Thursday, September 22, 2011

Bangkok Cinema Scene: Movies opening September 22-28, 2011


Twilight teen wolf Taylor Lautner stars in this thriller as the missing kid whose picture was on the side of a milk carton.

All his young life, he's had the uneasy feeling that he's living someone else's life, then one day he discovers that he was in fact abducted, and his parents are not really his parents.

Actually, he's a sleeper agent for the CIA.

Soon, he's been chased by government assassins, and he goes on the run with the only person he can trust, the girl next door (Lily Collins).

Alfred Molina, Jason Isaacs, Maria Bello and Sigourney Weaver also star.

John Singleton (Boyz n the Hood, the Shaft remake, 2 Fast, 2 Furious) directs.

This is just being released worldwide this week, so the critical consensus is yet to form. Rated 15+.

Also opening

The Missing Piece – Patana Chirawong directs this documentary about youngsters of varying disabilities who get together to learn about filmmaking and their efforts to make a movie. There's a trailer at YouTube. The Missing Piece was shown last month in a special screening at the 15th Thai Short Film & Video Festival, and now it's in limited release at House on RCA.

Friends With Benefits – Justin Timberlake and Mila Kunis are long-time friends who decide that they can simply add sex and still just be friends, without emotional or romantic attachment. Of course, this being a Hollywood romantic-comedy, it's not as easy as that. Woody Harrelson also stars, stealing scenes as the couple's gay friend. Will Gluck (Easy A) directs. Critical reception is mostly favorable, with the consensus being it "adds nothing new to its well-worn rom-com formula, but the chemistry between Justin Timberlake and Mila Kunis is almost enough to carry the movie by itself." Rated 18+.

Blitz – Jason Statham stars in this British crime thriller as a tough London police detective hunting a serial killer (Aidan Gillen from The Wire and Game of Thrones) who preys on police officers. Luke Evans, David Morrissey and Paddy Considine also star. Critical reception is mixed. It's at the Scala.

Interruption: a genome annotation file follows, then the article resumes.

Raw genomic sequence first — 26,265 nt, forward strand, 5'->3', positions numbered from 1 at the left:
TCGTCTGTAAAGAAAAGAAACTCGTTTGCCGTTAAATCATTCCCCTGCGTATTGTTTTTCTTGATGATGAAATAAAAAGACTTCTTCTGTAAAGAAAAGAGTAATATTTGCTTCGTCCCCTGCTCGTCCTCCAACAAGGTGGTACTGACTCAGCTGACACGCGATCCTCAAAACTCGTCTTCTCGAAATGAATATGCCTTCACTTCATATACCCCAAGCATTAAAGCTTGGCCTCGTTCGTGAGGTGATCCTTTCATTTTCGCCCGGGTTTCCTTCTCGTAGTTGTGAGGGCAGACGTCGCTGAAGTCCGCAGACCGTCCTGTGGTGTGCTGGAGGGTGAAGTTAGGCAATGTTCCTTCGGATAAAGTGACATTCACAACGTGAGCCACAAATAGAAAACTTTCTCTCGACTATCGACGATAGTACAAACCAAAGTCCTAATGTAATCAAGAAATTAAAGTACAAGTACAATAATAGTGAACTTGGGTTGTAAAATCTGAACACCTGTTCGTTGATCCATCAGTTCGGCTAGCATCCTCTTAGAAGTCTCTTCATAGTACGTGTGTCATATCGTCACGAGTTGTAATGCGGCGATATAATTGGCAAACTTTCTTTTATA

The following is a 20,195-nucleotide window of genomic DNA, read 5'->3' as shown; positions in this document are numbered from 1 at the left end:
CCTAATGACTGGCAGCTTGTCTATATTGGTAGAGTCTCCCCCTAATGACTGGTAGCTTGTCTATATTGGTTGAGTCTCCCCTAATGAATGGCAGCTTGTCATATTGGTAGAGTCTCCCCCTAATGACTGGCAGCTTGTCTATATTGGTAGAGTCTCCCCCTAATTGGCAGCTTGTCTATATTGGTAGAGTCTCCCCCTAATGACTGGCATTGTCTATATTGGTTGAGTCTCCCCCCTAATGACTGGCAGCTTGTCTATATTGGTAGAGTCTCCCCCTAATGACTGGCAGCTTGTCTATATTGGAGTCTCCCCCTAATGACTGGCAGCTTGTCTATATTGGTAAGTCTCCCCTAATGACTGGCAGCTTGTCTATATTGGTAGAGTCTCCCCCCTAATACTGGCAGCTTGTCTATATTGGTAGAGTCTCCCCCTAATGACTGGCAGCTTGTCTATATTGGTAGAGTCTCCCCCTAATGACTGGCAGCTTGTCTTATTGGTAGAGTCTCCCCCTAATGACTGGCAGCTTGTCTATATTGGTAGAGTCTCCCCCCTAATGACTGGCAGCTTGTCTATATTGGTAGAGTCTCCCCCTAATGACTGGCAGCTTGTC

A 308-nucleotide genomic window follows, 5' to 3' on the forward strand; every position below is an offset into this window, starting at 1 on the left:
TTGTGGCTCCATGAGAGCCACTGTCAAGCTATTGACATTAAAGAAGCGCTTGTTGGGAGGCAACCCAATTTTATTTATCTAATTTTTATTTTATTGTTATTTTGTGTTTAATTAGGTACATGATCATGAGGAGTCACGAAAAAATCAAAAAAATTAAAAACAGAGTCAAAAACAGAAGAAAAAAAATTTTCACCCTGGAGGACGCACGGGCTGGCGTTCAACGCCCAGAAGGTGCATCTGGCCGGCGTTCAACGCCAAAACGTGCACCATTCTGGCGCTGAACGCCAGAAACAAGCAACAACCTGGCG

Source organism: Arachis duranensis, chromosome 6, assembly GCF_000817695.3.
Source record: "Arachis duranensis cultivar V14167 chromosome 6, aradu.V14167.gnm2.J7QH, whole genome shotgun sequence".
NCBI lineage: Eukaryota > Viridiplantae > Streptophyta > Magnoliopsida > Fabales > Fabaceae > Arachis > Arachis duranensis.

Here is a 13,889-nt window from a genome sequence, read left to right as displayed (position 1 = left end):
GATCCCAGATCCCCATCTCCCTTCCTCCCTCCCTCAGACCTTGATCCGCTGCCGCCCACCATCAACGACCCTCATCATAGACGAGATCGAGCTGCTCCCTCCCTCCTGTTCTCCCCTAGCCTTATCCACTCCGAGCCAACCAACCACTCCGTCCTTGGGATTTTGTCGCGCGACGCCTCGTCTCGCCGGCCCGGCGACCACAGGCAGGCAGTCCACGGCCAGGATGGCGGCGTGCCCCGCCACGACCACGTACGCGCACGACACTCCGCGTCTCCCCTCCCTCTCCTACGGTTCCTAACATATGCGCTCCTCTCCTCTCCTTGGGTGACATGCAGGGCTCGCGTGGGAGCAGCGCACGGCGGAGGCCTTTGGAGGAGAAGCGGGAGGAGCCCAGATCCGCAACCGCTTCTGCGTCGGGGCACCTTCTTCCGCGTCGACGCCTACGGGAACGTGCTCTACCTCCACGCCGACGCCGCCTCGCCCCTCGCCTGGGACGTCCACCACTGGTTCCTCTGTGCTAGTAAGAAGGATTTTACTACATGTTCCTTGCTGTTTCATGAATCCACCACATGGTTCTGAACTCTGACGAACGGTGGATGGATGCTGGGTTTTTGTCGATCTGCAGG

Apollo 18 – Officially, Apollo 17 was the last manned mission to the moon. But there was one more after that, which was kept secret, and man hasn't set foot on the lunar surface since. This mockumentary/horror-thriller, directed by Gonzalo López-Gallego and produced by Wanted director Timur Bekmambetov, aims to show the terrifying reasons why. Critical reception is overwhelmingly negative, the consensus being it's "a boring, suspense-free Paranormal Activity rip-off." Rated 13+.

Baan Phee Pob: Reformation (บ้านผีปอบ รีฟอร์เมชั่น) – There have been something like two-dozen installments in this long-running ghost-comedy series, which goes back to the 1980s. The story, involving much running around, screaming and slapstick antics by villagers who hide in water jars, is about a gut-munching female ghost who disembowels her victims with a sharp thrust of her claw-like hands. There have been many iterations of Baan Phee Pob over the years – 2001's Pop Weed Sayong, a.k.a. Body Jumper, comes to mind – but the original series was revived in 2008 by Golden A Entertainment. They brought back veteran actress Natthanee Sitthisaman as Pob Yib. Now comes the second installment in the rebooted series starring Natthanee, Baan Phee Pob Reformation, which aims to bring Pob into the modern era. You can read more about the long-running a series in a Bangkok Post story by Kong Rithdee. Rated G.

Take note

Camellia, the pan-Asian trio of romance shorts set in Busan, South Korea, is not subtitled, even in cinemas where it is listed as being subtitled.
Additionally, it's only available as Thai-dubbed, which works out fine for the first segment, Wisit Sasanatieng's Iron Pussy: A Kimchi Affair, which is done in a retro style and is actually intentionally dubbed. And even without subtitles, it's still a lot of fun.

Starring Michael Shaowanasai, it's the story of a Thai transvestite secret agent. As a man, Iron Pussy is working in a seafood restaurant, preparing live octopi for dinner. Secret messages are passed to him through phones embedded in the seafood, and a ringing, squirming octopus puts him on his next mission.

Transformed into the fashionable lady secret agent (with a dubbed woman's voice to match), she makes the scene at a swinging nightclub, where she catches the eye of a masked man (Kim Min-jun) and romance blossoms. Masked tommy-gun-wielding thugs are quickly dispatched with a few swift kicks by the lady spy. She then takes her Korean man on a picnic.

Set initially in 1979, Wisit's stylish Iron Pussy actually feels more like 1969 when Mitr Chaibancha and Petchara Chaowarat were the leading man and lady of Thai cinema. It's that era of Thai cinema that Iron Pussy's character pays tribute to, and Wisit, the director of Tears of the Black Tiger and The Red Eagle, is especially adept at capturing.

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